“I have a theory about the rise of the refit market,” starts Alberto Perrone, director of yacht services at Lürssen. “I have read and listened to a number of these theories over the years, but this is my own.
“After the global financial crisis (GFC), many shipyards and companies went out of business and too many of the yards that remained in business had to take such a large step back. They had to freeze much of their machinery, workers, and reduce their personnel, for the simple reason that they had nothing to do. After the GFC, a number of shipyards disappeared and this created a void within the supply chain. When the world woke up, the market remained asleep.”
In the years that followed the GFC, there was a four-year hangover for a number of yards, where they were able to survive by dint of the projects they had on going and the desire of their owners to see the existing projects completed. In 2008, there were 118 active new build shipyards, i.e. 118 shipyards delivered at least one project that year. By 2012 this number had fallen to 93 yards and by 2017 there were only 51 active yards – the superyacht market’s new build yard capacity has fallen by 56.8 per cent.
“It wasn’t just the shipyards that were affected. All of a sudden a large number of subcontractors were forced to find work elsewhere and take different jobs,” continues Perrone. “The superyacht market was particularly affected by an exodus of quality highly-specialised subcontractors, if the work wasn’t there they had to rebuild and find work within a different, more commonly required discipline.”
Perrone explains that the demand for superyachts was still there from the world’s ultra-high-net-worth individuals, but the supply and capacity was no longer available from quality shipyards and subcontractors. The decreasing capacity of shipyards was exacerbated by an almost globally diminished attitude towards financial risk. Owners’ willingness to build at less-established superyacht shipyards was severely affected once the GFC had made their financial fragility abundantly clear. When combined with a lack of capacity elsewhere, refitting superyachts suddenly became a far more appealing option.
“If you open the magazines from 20 years ago, the word refit didn’t exist because it was simply not considered to be a viable alternative to a new build,” explains Perrone. “Today, refit closes a significant amount of business for us and the beauty is – for Lürssen and the owners – you don’t have to wait for the same milestones as with new build. The vessel is in and out in six months; seven or eight if it is complex.”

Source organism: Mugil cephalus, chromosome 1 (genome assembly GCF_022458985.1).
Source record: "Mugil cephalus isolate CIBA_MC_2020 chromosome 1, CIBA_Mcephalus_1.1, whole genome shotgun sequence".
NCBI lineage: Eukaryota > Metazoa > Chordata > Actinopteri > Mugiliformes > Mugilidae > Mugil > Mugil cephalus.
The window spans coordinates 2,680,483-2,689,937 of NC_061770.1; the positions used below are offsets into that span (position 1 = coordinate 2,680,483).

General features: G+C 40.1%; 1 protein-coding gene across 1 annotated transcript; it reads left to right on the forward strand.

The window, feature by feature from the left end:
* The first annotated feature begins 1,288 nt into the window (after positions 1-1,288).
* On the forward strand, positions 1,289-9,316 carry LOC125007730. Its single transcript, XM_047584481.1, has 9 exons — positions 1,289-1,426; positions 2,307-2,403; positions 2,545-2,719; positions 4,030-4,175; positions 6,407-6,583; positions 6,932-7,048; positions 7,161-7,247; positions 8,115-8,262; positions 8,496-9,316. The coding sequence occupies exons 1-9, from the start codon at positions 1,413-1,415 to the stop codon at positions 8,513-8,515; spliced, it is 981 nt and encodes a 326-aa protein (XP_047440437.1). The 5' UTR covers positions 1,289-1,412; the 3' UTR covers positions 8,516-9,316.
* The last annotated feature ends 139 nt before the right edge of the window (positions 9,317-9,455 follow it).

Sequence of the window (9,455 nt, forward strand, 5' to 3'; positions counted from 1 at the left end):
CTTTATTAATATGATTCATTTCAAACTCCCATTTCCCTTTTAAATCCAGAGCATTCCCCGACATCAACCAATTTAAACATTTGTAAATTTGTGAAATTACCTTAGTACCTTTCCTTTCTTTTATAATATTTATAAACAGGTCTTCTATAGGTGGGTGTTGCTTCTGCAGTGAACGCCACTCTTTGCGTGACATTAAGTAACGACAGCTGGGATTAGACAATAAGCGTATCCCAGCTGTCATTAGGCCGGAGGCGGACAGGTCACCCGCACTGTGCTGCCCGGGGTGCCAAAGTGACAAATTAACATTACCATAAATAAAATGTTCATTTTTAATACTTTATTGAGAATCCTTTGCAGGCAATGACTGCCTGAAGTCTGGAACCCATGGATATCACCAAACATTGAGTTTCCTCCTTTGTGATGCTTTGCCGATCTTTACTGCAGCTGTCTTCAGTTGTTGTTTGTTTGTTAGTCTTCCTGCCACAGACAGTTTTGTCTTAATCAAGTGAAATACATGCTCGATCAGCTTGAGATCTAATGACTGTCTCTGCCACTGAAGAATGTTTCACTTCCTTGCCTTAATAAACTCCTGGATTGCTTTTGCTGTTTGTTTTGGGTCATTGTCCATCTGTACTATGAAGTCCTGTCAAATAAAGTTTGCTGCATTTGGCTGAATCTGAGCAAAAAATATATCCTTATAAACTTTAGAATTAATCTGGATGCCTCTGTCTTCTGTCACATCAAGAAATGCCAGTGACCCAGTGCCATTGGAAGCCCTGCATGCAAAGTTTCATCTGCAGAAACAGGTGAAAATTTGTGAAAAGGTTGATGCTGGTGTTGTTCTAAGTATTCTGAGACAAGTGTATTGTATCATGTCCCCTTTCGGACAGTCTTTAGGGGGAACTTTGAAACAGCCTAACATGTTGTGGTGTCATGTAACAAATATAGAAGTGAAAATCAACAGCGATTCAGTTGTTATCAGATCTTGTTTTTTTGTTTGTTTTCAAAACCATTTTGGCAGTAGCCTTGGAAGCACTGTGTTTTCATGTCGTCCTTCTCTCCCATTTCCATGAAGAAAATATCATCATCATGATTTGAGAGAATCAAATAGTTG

However, Perrone explains that the benefit of a burgeoning refit business goes beyond its ability to generate revenue and satisfy owner demand. For many shipyards, the harsh lesson of the GFC was that they were riding an unsustainable wave of market growth that seemed like it would never end. When it did, their models of business – that relied too heavily on the new build market – were shown to be wholly inadequate.
“We are incredibly lucky at Lürssen because we are very busy,” Perrone says. “But, the smart thing to do during the good days is be ready for the difficult ones. If you want to maintain relationships with subcontractors and ensure these subcontractors remain in the market, you have to find a way to generate work during the quiet times. Because if you don’t, you lose your muscle to trade during the good days.”
What grew out of the GFC was a greater appreciation of the refit market’s potential. Today, refit’s new image has grown far beyond just a viable alternative to the new build market and a means of generating alternative revenue streams, and into a preferred option for owners that appreciate value for money and time. In recent years, Lürssen, which originally made its name as a new build behemoth, has become a far more active participant in the refit market and not only with its own vessels. While best known for its work with the world’s largest superyachts, Lürssen is willing (and eager) to entertain projects for both new build and refit within the 55m-plus range.
“Fortunately, and unfortunately for Lürssen, we cover both the new build and refit incredibly well. It is vital for us that we don’t favour one more than the other. It is great that we are busy on both fronts, but the bad thing is that you have to pay attention not to feed one side more than the other in a way. The most important thing for us is to listen to the client, engage with them and generate an understanding of what style of project would be most suitable to them,” concludes Perrone.
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